Training Tips

Tips for Plantar Fasciitis

I call it the elephant in the room… You are mid-way through your training cycle and you get up to go to the bathroom in the middle of the night. Those first few painful steps make you walk with a huge thud sounding like an elephant walking. If you know what I am talking about, you have probably dealt with plantar fasciitis. This leads you to a hectic google search of ways to cure or fix plantar fasciitis so you don’t derail your training program. Sometimes those fixes help, sometimes they don’t or sometimes they come back as soon as you start training again. If you found a fix that helped, you can stop reading now. If you haven’t then you are like so many runners that often just accept plantar fasciitis as an unwanted training partner, but you don’t have to. 

The plantar fascia is a thick fibrous band that attaches to your calcaneus (heel) and extends to the front of your foot (metatarsals). When you first step, your plantar fascia stretches out as the arch of your foot stretches – this is why you have pain often with the first few steps after sitting or lying down for an extended period of time. As it progresses, you can always have pain not just with the first few steps. Rest is the first step in helping to get rid of your pain. However, if you don’t address why your pain started, the pain will return as soon as you start running again.  

Why you have pain can be for many reasons, and this is why there are so many different approaches to help plantar fasciitis. It is the reason why some help and some do not. Often it is triggered in runners as mileage and intensity is increased. It can be due to isolated foot mechanics or due to weakness in your gait and pelvis. The following exercises can help you get rid of your unwanted training partner, plantar fasciitis.  

Before you start these exercises, ask yourself a few questions. Are you running too many miles? Are your fueling enough? Did you start ramping up your miles significantly? Does your heel ache at night and keep you awake like a toothache? Are you limping with every step? Any other trauma like a fall? If you answer yes to any of these questions, you should check in with your doctor.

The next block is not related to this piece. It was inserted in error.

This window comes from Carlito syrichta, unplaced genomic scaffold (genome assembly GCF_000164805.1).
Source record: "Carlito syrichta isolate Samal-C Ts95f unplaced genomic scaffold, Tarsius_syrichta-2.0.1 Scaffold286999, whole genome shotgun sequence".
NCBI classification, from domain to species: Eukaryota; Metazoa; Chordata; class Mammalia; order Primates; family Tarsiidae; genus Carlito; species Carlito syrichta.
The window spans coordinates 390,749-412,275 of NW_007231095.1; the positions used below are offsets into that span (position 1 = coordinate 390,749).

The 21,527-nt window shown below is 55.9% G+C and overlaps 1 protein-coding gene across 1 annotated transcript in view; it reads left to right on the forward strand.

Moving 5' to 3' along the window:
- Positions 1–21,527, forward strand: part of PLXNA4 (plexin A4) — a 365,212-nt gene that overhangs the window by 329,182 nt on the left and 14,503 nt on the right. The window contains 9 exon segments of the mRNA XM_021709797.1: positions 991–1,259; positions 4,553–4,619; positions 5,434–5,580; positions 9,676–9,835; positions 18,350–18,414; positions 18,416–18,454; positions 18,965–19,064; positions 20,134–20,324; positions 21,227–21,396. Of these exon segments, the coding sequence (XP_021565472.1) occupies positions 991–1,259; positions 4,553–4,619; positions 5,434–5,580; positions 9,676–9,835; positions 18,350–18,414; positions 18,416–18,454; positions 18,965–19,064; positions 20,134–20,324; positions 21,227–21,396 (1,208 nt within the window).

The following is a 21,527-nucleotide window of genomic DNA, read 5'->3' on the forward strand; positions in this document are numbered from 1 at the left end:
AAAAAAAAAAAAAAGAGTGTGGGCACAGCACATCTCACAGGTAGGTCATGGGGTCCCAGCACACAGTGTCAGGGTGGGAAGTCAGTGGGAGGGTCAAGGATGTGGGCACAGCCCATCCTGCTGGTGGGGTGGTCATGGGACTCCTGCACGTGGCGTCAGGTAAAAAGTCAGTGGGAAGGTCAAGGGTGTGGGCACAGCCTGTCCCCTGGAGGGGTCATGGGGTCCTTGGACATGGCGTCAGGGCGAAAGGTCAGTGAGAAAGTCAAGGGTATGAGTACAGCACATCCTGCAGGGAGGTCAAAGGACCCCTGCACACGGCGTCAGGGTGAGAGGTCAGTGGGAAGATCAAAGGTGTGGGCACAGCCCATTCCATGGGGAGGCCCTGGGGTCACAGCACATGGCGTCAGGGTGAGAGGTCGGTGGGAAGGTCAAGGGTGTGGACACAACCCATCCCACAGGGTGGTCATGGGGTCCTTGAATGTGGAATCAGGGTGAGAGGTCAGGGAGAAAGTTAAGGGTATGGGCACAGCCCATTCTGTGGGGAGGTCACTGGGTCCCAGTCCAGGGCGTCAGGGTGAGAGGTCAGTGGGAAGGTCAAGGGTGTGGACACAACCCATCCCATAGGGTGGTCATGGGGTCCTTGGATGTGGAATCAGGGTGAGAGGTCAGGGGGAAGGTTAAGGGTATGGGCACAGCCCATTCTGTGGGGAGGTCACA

I recommend beginning by doing these exercises twice a day until your pain significantly improves. Then I would decrease to 2-3 times a week. In general, start with 2 sets of 10 unless otherwise stated. 

  1. Calf Raises: for these, you want to focus on lowering your heels slowly. I often recommend instead of counting, do these for a certain amount of time like when you are brushing your teeth. You can also add a set with your heels turned in, turned out and in the middle (normal stance.) 
  2. Clam shells: definitely focus on slow controlled closure. You want to feel a burn in the middle of your gluteal area. That’s how you know you are doing it correctly.  
  3. Water bottle or can roll out- do this every time you go to stand up after sitting for a long time. 
  4. Towel Curl: lay a hand towel out on the floor. With your foot lightly over the towel, use your toes to pull the towel toward you. Then you will move the towel with your toes back to the start. 
  5. Walking lunges: you will do these like normal lunges but slow and take your time. At each point in your lunge, stop and gain control if you wobble at all. Once you complete a lunge on one side, step through with your other leg and lunge on that side. Again, slow and control. This will help to strengthen everything along the chain to help decrease exacerbation on your plantar fascia. 

Dr. Jennell Kopp
– Medical Director of Athletics and Head Team Physician, University of Denver
– Sports Medicine Physician at Common Spirit
– Colfax Marathon Medical Director